Elizabeth Taylor, her Van Gogh masterpiece and a legal row over looting in Nazi Germany

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The Independent US

The saga of a violet-eyed screen goddess, a victim of the Nazis and a masterpiece by a legendary artist may sound reminiscent of a far-fetched Hollywood script. But these are indeed the three elements taking centre stage in a real-life legal drama.

The saga of a violet-eyed screen goddess, a victim of the Nazis and a masterpiece by a legendary artist may sound reminiscent of a far-fetched Hollywood script. But these are indeed the three elements taking centre stage in a real-life legal drama.

Yesterday, Elizabeth Taylor, doyenne of the silver screen and Dame of the British Empire, launched legal proceedings against the descendants of a Jewish woman over the disputed ownership of a Vincent Van Gogh painting.

Ms Taylor was at the height of her fame in 1963, when her father paid £92,000 for the oil painting, View of the Asylum and Chapel at Saint-Remy, at a Sotheby's auction in London.

However, the great-grandchildren of Margarete Mauthner, who owned the painting in the 1930s, claimed it was looted by the Nazis when she was forced to flee Germany. They are demanding its return or a share of its sale proceeds,

In papers filed yesterday in Los Angeles, Ms Taylor insists she is the rightful owner of the artwork, which reportedly hangs on the wall of her LA mansion. "Plaintiff, a renowned motion picture star, philanthropist, social activist and resident of the State of California, brings this action seeking a declaration that she is the rightful owner of a valuable painting by Vincent van Gogh," reads the opening sentence of the lawsuit.

While Ms Taylor is possibly most renowned for her ability to collect husbands, she has also established herself as a prolific collector of art. The 72-year-old actress, who won two Oscars during her Hollywood career, owns an expansive collection of paintings, representing masters ranging from Monet and Renoir to Pissarro and Picasso.

But it is the Van Gogh's painting of Saint-Remy, completed in 1889 only months before the artist shot himself in the chest at the age of 37, that has become the source of dispute in the lawsuit.

While the value of the painting was not disclosed, it is likely to run into millions of pounds. When Ms Taylor approached an auction house about selling the painting 14 years ago, it was valued at £10m although the sale did not go ahead.

Meanwhile, a Japanese collector paid £45m ($82.5m) for the artist's 1890 Portrait of Doctor Gachet when it was auctioned at Christie's in New York in 1990.

The row centres on the ownership of the painting in 1939, the year that Ms Mauthner was forced to flee Berlin because of persecution by the Nazis.

Ms Mauthner's great-grandchildren contacted Ms Taylor's manager two years ago to demand the return of the painting or a share of the sales, saying that it had allegedly fallen into the hands of the Nazis unlawfully. However, Ms Taylor claimed the family had failed to provide evidence that the painting had been seized illegally from Ms Mauthner.

She also maintained that the catalogue from the 1963 Sotheby's auction had stated that although the painting had once been owned by Ms Mauthner, it had subsequently been sold to two reputable galleries.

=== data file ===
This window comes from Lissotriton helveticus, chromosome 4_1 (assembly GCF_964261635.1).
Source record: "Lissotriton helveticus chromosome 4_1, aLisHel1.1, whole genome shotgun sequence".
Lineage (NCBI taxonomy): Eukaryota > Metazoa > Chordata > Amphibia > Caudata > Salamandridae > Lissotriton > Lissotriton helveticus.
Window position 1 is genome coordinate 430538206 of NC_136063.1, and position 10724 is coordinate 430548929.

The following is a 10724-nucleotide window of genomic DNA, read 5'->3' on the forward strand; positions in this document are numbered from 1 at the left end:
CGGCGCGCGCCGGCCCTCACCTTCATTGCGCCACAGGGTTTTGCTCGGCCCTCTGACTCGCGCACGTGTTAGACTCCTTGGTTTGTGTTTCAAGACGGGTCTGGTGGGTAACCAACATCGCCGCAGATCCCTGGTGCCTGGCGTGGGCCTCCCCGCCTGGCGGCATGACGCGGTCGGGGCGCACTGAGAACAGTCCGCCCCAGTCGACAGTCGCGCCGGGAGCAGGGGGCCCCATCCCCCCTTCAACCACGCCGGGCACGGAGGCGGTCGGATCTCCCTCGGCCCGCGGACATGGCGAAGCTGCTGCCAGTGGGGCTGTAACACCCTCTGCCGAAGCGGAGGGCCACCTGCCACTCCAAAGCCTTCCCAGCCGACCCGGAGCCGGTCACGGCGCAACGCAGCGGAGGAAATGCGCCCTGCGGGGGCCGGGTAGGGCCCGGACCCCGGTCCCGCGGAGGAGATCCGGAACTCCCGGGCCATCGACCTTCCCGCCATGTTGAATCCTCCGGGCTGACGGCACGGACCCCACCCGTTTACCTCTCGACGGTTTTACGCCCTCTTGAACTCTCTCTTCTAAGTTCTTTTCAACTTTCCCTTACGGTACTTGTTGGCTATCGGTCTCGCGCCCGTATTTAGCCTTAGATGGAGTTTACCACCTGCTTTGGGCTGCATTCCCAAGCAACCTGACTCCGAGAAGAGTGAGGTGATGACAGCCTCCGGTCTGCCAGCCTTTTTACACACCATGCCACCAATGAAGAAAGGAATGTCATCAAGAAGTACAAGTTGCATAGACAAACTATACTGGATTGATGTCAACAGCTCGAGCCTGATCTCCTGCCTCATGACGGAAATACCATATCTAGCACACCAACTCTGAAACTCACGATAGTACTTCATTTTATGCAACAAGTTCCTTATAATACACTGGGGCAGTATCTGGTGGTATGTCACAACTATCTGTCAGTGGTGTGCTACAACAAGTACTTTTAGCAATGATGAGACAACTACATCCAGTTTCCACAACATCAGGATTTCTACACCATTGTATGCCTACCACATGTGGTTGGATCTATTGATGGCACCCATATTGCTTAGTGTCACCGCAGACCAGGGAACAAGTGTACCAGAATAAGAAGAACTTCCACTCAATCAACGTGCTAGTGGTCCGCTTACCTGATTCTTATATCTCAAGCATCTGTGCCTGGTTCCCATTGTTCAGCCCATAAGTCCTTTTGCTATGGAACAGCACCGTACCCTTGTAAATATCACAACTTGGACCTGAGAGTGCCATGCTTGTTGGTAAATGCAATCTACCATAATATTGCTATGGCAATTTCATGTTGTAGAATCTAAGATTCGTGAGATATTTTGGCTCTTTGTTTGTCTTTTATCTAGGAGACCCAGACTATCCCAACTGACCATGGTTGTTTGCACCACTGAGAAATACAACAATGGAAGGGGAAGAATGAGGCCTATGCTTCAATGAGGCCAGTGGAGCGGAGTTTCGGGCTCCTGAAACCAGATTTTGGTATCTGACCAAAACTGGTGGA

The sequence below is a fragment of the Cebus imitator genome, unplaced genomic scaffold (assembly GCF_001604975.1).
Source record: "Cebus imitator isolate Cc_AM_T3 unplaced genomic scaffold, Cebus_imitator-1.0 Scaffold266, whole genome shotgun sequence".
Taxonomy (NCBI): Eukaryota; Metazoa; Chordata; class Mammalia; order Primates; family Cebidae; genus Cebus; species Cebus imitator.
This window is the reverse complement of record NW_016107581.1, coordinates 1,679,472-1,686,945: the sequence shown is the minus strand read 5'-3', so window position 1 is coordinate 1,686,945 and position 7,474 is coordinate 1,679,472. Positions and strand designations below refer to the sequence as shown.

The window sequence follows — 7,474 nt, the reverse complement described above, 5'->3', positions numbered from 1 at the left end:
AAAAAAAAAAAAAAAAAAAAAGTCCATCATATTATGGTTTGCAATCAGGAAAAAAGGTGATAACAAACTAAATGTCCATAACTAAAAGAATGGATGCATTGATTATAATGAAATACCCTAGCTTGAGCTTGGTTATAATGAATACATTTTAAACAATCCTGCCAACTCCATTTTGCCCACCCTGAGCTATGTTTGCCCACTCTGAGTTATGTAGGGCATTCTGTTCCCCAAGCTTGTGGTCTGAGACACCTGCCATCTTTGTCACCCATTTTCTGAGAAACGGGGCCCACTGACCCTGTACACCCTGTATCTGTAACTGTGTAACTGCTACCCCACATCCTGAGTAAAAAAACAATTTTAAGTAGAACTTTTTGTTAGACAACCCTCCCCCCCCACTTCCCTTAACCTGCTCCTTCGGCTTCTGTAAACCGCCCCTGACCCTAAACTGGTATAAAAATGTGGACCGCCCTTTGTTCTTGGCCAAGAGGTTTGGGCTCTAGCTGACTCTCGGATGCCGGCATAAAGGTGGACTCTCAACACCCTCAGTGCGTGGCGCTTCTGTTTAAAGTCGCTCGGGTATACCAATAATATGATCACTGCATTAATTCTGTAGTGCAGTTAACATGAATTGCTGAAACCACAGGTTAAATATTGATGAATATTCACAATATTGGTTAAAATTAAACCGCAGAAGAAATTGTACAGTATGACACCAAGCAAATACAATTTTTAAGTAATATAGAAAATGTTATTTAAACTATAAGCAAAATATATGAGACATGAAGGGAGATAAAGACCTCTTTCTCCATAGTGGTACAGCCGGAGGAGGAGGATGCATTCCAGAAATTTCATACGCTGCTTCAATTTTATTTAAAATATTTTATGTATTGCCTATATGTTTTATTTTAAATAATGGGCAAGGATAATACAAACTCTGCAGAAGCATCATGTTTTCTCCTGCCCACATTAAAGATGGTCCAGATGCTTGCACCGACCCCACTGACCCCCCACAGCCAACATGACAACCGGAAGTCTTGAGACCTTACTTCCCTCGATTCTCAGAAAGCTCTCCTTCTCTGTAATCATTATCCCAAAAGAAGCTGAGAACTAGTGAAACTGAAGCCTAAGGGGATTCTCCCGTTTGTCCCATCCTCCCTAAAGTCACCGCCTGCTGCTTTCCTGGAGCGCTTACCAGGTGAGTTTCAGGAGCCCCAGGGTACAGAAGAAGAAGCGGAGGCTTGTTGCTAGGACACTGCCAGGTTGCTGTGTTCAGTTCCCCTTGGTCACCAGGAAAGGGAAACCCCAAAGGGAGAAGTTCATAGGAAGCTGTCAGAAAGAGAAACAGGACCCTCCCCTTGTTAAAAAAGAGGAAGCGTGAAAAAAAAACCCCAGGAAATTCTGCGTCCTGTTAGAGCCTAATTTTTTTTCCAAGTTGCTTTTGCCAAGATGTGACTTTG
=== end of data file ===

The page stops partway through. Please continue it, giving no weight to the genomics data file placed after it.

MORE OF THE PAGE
According to Ms Taylor's court papers, the painting was eventually sold to Alfred Wolf, a German Jew who in turn was forced to flee from the Nazis and moved to Argentina in 1933. The actress also claimed that a German book published in 2001 documented how Ms Mauthner had allegedly sold her Van Gogh collection to finance the emigration of her family to South Africa.

"The claimed heirs of one Margarete Mauthner waited nearly 40 years to assert that they believed they may have a claim to the painting based on its purportedly having been wrongfully expropriated by the Nazis from Mauthner, a Jewish resident of Berlin who fled to South Africa in 1939," reads the lawsuit. "Defendants have presented no evidence that the painting ever fell into Nazi hands or that its transfer was somehow coerced during the Nazi reign. To the contrary, on information and belief, Mauthner sold the painting for financial reasons before the Nazis came to power, in 1933."

As well as extensively listing Ms Taylor's acting achievements, her passionate appreciation of art and her "philanthropic" nature, the lawsuit also insists that the actress is sympathetic to the plight of those whose belongings were looted by the Nazis.

However, it alleges there was no evidence to support any of the claims made by the defendants. And it also claims the statute of limitations, which expired three years after Taylor bought the painting, should bar any claims to the artwork.

The seizure of a vast collection of valuable artworks by the Nazis has prompted a wave of litigation surrounding ownership of pieces in recent years.

Earlier this month, a lawsuit was lodged claiming the ownership of 14 paintings worth an estimated £83m from the Stedelijk museum of modern art in Amsterdam. The legal proceedings were launched by Clemens Toussaint, a German who has made a fortune from hunting down works looted by the Nazis, on behalf of heirs of the artist Kasimir Malevich.

Three months ago, an 88-year-old Jewish woman asked the United States Supreme Court to help her recover six paintings by Gustav Klimt worth £80m which were stolen from her family by the Nazis.

The most valuable painting to be returned to its owners after being looted by wartime Nazis was an urban landscape by Egon Schiele, which fetched £12.6m at auction in London last year.

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